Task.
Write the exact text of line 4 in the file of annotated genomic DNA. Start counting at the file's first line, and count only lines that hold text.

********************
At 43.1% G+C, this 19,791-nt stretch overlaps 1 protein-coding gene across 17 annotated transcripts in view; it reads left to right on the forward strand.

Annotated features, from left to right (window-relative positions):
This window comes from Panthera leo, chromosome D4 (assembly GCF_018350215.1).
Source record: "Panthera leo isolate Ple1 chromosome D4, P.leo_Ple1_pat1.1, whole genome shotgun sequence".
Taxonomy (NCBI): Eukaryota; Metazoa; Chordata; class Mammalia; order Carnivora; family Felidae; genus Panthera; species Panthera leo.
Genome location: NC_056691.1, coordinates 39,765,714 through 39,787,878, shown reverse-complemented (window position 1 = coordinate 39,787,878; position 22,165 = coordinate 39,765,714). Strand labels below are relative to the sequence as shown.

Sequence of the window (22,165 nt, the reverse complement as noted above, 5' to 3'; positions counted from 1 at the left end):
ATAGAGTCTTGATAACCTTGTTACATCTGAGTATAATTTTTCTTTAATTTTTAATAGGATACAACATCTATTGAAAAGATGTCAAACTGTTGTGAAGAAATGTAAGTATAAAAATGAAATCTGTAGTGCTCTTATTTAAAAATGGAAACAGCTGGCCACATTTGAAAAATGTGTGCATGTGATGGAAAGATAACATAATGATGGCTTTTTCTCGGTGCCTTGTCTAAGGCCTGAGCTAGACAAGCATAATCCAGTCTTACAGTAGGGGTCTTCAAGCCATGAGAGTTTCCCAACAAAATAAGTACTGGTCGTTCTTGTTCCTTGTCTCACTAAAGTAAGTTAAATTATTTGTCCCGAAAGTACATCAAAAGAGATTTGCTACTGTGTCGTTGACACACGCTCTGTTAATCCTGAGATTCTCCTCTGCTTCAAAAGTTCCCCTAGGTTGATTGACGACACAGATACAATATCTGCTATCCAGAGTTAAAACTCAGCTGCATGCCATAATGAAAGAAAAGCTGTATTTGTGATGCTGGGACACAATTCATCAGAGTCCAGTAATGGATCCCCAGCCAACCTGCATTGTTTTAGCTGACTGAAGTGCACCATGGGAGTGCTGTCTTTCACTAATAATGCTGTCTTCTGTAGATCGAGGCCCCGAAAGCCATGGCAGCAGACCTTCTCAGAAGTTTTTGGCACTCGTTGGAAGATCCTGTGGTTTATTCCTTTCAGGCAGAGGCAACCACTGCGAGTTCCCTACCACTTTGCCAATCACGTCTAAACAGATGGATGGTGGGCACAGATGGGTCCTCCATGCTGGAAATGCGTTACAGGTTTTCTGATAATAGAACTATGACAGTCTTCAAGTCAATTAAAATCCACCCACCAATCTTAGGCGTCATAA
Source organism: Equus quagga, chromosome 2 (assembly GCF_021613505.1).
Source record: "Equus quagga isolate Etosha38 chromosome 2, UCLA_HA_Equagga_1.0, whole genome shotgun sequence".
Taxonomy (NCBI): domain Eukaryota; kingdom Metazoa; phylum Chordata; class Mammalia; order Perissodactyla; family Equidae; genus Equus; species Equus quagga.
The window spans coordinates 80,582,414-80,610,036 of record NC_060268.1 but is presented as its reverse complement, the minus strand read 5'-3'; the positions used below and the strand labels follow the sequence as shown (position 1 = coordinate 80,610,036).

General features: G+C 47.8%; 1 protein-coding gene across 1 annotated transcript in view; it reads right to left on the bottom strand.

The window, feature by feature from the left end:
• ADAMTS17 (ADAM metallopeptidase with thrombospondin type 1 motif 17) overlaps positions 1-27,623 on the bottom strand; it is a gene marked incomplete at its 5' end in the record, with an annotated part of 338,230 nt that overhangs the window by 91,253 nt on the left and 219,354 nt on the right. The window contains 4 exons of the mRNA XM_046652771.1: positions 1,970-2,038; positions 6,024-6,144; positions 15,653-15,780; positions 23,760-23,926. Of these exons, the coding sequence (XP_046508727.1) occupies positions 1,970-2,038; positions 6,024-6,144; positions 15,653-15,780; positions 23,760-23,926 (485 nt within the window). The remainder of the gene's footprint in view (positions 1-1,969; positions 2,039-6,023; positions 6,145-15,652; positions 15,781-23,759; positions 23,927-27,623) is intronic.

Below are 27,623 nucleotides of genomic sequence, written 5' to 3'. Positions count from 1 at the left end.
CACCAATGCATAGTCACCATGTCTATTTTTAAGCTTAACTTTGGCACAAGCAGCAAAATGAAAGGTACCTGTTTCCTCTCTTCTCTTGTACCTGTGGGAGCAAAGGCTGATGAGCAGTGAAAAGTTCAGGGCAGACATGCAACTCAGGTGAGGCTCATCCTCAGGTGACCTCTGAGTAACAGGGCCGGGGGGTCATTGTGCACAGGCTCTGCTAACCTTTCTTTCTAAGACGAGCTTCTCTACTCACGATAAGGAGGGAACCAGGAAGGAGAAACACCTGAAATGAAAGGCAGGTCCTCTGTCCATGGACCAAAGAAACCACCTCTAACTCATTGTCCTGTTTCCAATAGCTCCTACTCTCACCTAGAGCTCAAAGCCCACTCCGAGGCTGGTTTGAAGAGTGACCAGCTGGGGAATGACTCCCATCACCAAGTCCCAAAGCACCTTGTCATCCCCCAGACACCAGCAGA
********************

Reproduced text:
Source record: "Panthera leo isolate Ple1 chromosome D4, P.leo_Ple1_pat1.1, whole genome shotgun sequence".